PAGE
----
Medical Device Daily National Editor

"It would be good if you could just inject something and see what a patient has," says Michelle Bradbury, MD, PhD, a researcher at Memorial Sloan-Kettering Cancer Center (MSKCC; New York).

And she says that the "next big thing in imaging is that the probes that we have and contrast agents we have really need to go to the next generation" and that the work in this areas has been "trying to trend that way."

In a conversation with Medical Device Daily, she says that the work she is pursuing in order to achieve both of these goals, though "almost science fiction," could be available in three to five years.

Bradbury is senior author of a study describing the development of a new type of nanoparticles, called "C dots," which she says could form the basis for new imaging agents that can better target the type of cells forming a cancer tumor and thus provide a path to real personalized drug treatment in oncology and other diseases.

Developed by the MSKCC researchers in collaboration with Cornell University (Ithaca, New York), these particles – called "C dots," to signify their initial creation at Cornell – are biologically safe, stable and small enough to be easily transported across the body's structures, then excreted through the urine, according to Bradbury.

She says that C dots are distinguished from the molecule called a quantum dot (Q dot) which is the basis for most current imaging agents. Many of these agents, such as GdDTPA used with MRI, can't clearly differentiate different types of cancers. This lack of differentiation, Bradbury says, means treatment too often is "one size fits all."

And while drug developers are producing more targeted drugs for specific populations and diseases, the determination of exactly what target, or targets, these drugs should focus on is rarely clear.

"Importantly, the ability to define patients that express certain types of molecules on their tumor surfaces will serve as an initial step toward improving treatment management and individualizing medical care," Bradbury says.

That targeting, the researchers note in the study, could include the definition of tumor borders for surgery, determining the extent of a tumor's spread, mapping lymph node disease, and improving real-time visualization of small vascular beds, anatomic channels, and neural structures during surgery.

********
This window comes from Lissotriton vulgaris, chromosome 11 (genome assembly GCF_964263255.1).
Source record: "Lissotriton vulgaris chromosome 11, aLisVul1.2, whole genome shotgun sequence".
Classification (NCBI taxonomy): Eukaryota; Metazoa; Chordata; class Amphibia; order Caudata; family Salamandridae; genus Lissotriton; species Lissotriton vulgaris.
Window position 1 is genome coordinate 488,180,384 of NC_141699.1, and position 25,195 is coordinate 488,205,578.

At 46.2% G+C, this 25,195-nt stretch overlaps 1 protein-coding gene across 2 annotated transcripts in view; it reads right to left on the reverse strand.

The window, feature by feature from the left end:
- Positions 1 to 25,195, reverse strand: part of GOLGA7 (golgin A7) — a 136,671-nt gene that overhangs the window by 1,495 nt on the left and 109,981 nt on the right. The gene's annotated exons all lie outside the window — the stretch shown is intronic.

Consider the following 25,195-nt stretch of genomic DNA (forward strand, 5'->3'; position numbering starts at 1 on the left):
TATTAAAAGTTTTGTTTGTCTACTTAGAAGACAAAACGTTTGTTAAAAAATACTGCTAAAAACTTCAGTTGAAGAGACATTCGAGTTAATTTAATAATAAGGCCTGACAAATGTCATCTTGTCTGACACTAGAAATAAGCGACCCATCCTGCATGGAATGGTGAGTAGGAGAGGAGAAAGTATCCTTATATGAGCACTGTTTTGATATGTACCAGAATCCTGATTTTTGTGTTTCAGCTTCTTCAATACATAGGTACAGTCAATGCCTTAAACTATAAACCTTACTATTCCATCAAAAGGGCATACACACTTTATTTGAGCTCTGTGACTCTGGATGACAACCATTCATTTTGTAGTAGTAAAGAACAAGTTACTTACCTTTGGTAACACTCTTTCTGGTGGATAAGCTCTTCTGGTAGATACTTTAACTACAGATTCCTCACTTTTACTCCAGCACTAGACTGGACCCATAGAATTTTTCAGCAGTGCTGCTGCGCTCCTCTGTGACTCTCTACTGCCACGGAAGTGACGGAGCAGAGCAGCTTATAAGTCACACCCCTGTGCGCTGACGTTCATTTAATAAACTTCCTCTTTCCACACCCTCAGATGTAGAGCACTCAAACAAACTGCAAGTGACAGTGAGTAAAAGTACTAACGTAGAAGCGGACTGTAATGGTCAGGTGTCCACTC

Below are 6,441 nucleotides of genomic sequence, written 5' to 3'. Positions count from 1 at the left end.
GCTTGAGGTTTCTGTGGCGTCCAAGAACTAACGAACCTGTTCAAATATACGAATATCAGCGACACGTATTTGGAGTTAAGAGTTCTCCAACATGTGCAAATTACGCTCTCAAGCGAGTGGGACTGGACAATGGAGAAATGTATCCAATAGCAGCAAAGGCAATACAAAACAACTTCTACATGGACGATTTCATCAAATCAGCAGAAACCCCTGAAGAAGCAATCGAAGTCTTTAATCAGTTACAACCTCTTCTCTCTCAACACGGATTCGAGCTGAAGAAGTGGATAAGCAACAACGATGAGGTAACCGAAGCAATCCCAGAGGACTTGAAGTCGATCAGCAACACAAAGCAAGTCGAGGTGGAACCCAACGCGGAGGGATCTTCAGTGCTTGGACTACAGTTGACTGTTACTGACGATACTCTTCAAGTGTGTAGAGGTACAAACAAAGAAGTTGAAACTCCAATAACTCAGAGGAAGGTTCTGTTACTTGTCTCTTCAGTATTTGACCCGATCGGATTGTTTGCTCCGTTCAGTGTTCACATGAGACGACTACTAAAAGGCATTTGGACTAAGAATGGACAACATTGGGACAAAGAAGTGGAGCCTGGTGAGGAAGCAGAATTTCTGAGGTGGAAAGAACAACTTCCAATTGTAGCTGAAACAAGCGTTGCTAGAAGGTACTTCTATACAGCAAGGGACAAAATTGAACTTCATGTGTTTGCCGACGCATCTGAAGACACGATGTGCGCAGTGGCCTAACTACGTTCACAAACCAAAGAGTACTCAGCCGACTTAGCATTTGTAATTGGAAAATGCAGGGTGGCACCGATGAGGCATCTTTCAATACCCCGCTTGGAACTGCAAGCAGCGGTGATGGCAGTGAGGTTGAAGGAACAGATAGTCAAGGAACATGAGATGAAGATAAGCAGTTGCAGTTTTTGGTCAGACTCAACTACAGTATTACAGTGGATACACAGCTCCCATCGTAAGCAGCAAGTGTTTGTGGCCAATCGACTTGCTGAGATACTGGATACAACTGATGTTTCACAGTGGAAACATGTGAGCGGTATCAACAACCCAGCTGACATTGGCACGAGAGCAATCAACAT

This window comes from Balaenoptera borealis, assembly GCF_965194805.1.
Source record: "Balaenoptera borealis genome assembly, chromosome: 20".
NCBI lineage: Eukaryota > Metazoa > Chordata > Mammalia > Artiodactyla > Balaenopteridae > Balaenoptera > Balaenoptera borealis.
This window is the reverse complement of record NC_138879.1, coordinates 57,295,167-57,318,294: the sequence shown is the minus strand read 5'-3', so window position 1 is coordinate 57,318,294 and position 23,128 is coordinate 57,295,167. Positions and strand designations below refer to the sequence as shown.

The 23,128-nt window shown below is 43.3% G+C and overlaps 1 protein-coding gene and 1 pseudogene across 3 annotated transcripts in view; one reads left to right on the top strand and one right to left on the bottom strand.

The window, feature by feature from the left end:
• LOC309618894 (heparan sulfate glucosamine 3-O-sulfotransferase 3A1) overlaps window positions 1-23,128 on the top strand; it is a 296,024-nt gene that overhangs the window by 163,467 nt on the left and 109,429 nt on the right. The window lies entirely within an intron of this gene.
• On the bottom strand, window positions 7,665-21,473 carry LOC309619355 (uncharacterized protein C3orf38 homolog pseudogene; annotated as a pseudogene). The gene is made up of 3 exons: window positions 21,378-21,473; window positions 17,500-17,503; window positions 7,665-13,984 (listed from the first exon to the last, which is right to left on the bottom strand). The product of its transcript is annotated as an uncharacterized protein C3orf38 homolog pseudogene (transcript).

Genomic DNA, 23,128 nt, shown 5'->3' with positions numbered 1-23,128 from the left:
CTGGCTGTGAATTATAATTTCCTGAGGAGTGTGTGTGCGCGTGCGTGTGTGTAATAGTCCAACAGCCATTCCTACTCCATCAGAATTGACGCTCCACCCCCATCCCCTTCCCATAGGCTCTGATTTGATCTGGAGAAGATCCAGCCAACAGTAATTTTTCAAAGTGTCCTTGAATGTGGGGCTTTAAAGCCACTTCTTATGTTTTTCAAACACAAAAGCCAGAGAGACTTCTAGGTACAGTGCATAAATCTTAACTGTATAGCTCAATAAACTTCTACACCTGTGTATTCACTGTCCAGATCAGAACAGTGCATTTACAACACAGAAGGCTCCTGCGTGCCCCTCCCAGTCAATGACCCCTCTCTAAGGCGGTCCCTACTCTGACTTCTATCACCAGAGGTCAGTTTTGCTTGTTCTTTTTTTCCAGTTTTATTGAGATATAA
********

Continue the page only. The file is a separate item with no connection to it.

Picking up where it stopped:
"I'm really excited about this platform," Bradbury told MDD, her words actually understating her enthusiasm in describing the large potential for use of C dots in cancer treatment.

The research will be published in the January issue of Nano Letters.

Imaging experiments in mice conducted at MSKCC showed that this new particle platform, or "probe," can be molecularly customized to target surface receptors or other molecules that are expressed on tumor surfaces or even within tumors, and then imaged to evaluate various biological properties of the tumor.

The key, Bradbury says, is the combination of porous outer shell and inner core offering "a Lego-type modular construction" that can do "a variety of things" and have "multiple-modality capabilities."

Additionally, she says that the C dots can be used in both optical and PET imaging and can be tailored to any particle size without adversely impacting their fluorescent properties.

The researchers were able to make them small enough (in the 5 nanometer range) to remain in the bloodstream for a reasonable amount of time and be efficiently excreted by the kidneys. They also were able to increase their brightness by 300%, enabling cancer cells to be tracked for longer periods of time in the body.

Their inner "core" is encapsulated in a shell of silica, a non-toxic element naturally found in fruits, grains, and vegetables, and contains optical dyes that emit light at longer wavelengths, resulting in an overall improvement in image quality compared to dyes that are commercially available.

The investigators also found that adding another type of molecular coating, called pegylation, protected C dots from being recognized by the body as foreign substances, thereby effectively extending the circulation time to improve tumor-targeting capabilities.

By comparison, Q dots, though offering excellent brightness and good contrast, their clinical potential is limited by their large size and risk of toxicity, such as by "getting stuck in the liver," Bradbury says.

The initial clinical application identified for the new imaging agent is "to look at nodal spread of disease, head and neck tumors. A lot of surgeons like the optical capability of nanoparticles in general, for use in OR or use in the office. You could just inject the patient and use a hand-held device and shoot infrared light at the area of interest, to see if these are metastatic nodes or benign nodes."

The large benefit, she notes – and one being pursued by many others in the imaging sector is the avoidance of biopsy and repeat biopsies (see "Mauna Kea/Cellvizio push R&D microscopy/endoscopy link," Medical Device Daily, Dec. 23, 2008) – very frequently required in head and neck cancers and move directly to treatment.

She says that now that the C dot technology has been demonstrated, the next step will be to "engineer the particle platform and know all the factors, to figure out how to achieve what we want to achieve," which is "to tweak the particle to get it to do what you want it to do" for particular applications.

Additionally, that the work is moving on from concept proof to the necessary regulatory pathways. "We are sitting down after the new year, to start this, to get an IND [investigational new drug designation], this is really, really important in parallel with other studies."

Once the "fundamental platform" wins approval, she says, succeeding products can be modified and further approvals sought.